Soursop and graviola are synonyms, meaning they are words used interchangeably to reference the same thing: a large evergreen fruit tree that produces a spiny green fruit with a sweet custardy pulp.
Most call it Soursop. Some call it Graviola. These are words that reference the same thing.
Botanists call it Annona Muricata.
Spanish speakers use the word guanabana to describe it. And Filipinos use the word guyabano.
The fruit that comes from the soursop or graviola tree is also known by the same words. So it can get rather confusing.
You might use the words this way: "I like soursop". Or "I love to eat graviola". However, it would be more precise to say: "I like soursop fruit". Or "I love to eat graviola fruit".
Besides soursop and graviola, Annona muricata is also known as custard apple, cherimoya, and Brazilian paw paw.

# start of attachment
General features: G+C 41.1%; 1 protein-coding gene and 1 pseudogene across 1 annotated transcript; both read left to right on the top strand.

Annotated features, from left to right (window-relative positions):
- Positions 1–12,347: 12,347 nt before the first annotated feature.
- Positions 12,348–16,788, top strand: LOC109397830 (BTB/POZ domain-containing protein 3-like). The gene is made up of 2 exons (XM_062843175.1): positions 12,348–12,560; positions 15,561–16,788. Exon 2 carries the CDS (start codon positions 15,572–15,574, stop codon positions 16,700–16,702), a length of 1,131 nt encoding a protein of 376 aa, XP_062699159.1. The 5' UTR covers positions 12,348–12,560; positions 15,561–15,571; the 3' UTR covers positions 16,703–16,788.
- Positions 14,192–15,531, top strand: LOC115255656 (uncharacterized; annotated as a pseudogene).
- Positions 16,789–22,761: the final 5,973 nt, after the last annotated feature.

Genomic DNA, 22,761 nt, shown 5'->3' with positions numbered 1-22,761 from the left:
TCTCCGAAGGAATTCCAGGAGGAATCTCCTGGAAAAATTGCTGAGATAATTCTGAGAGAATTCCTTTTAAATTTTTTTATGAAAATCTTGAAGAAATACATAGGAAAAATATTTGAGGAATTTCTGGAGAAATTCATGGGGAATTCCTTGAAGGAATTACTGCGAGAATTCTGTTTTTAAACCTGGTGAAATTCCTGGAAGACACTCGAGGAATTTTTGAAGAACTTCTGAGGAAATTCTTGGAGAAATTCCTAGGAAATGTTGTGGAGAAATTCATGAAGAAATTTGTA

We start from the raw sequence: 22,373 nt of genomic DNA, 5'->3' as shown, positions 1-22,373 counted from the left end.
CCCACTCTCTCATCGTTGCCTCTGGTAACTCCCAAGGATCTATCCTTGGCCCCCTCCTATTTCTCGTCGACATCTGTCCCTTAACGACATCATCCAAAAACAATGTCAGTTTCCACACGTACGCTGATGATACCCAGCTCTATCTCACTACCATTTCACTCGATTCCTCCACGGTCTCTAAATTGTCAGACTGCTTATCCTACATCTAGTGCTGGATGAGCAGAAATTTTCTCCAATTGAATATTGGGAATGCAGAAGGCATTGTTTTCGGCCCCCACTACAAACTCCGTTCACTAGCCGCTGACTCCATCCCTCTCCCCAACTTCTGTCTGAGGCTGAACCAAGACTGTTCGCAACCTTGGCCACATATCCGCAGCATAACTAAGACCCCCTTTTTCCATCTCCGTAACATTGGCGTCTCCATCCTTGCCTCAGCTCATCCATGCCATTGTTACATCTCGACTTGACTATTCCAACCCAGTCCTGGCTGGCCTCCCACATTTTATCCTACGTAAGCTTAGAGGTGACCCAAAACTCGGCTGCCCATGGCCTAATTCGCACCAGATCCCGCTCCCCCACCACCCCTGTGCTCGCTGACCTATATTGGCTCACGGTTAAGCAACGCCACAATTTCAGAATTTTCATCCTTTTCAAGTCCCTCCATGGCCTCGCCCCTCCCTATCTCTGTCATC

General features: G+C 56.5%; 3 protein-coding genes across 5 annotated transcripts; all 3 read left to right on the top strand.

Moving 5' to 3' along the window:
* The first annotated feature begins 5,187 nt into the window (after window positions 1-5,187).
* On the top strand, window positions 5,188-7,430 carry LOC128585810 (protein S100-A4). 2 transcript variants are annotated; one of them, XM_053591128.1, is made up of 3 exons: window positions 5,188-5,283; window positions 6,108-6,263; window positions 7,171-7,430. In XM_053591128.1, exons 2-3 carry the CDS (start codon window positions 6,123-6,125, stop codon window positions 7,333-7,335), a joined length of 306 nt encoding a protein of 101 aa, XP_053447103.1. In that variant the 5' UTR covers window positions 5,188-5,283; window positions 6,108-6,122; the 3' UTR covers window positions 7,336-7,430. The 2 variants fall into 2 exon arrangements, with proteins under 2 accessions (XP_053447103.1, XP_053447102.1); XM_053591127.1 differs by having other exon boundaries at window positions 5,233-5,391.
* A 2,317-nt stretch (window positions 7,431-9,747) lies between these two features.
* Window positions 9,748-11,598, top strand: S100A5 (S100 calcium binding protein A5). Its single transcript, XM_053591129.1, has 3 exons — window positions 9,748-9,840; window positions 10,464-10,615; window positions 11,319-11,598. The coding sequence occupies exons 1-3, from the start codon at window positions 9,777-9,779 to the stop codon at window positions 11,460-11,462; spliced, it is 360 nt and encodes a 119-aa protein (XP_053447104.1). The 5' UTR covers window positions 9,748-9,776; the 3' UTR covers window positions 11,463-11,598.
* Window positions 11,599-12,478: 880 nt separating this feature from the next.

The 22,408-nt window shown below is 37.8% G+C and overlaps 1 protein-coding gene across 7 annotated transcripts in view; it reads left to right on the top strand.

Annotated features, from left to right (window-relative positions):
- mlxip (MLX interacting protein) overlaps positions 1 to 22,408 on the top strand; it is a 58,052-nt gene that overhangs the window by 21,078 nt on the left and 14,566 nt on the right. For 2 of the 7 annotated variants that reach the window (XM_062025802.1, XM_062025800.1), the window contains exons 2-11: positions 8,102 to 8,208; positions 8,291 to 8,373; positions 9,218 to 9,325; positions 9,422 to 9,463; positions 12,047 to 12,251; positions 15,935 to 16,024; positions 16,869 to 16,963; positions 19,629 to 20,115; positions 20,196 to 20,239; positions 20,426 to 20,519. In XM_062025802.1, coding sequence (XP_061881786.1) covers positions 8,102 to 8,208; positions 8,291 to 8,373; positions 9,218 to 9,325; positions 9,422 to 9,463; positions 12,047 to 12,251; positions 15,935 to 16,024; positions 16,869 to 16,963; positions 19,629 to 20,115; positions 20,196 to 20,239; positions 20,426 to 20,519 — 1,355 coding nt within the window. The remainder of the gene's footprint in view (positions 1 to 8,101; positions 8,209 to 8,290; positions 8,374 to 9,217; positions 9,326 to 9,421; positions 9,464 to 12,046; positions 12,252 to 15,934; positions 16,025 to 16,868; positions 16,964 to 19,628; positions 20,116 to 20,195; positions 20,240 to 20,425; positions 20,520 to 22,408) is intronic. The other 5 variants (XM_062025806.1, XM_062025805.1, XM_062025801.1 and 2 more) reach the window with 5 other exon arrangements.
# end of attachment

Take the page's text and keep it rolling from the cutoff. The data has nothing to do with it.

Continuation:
Here is more information on this tree and fruit with many names:
What kind of tree is soursop / graviola?
An evergreen native tropical plant found in tropical regions around the world. This includes the island in the Caribbean Sea, South and Central America, Africa and equatorial Asia, in places like Malaysia or Indonesia.
What does soursop fruit /graviola fruit look like when it is whole?
It is a long robust green prickly fruit with white semi-acidic pulp that contains large black seeds that look like watermelon seeds.
What do soursop leaves or graviola leaves look like?
The soursop or graviola leaves are 2 to 3 inches in size and look slightly shiny or waxy. When dried they turn a green/brown. They are delicious in soursop tea.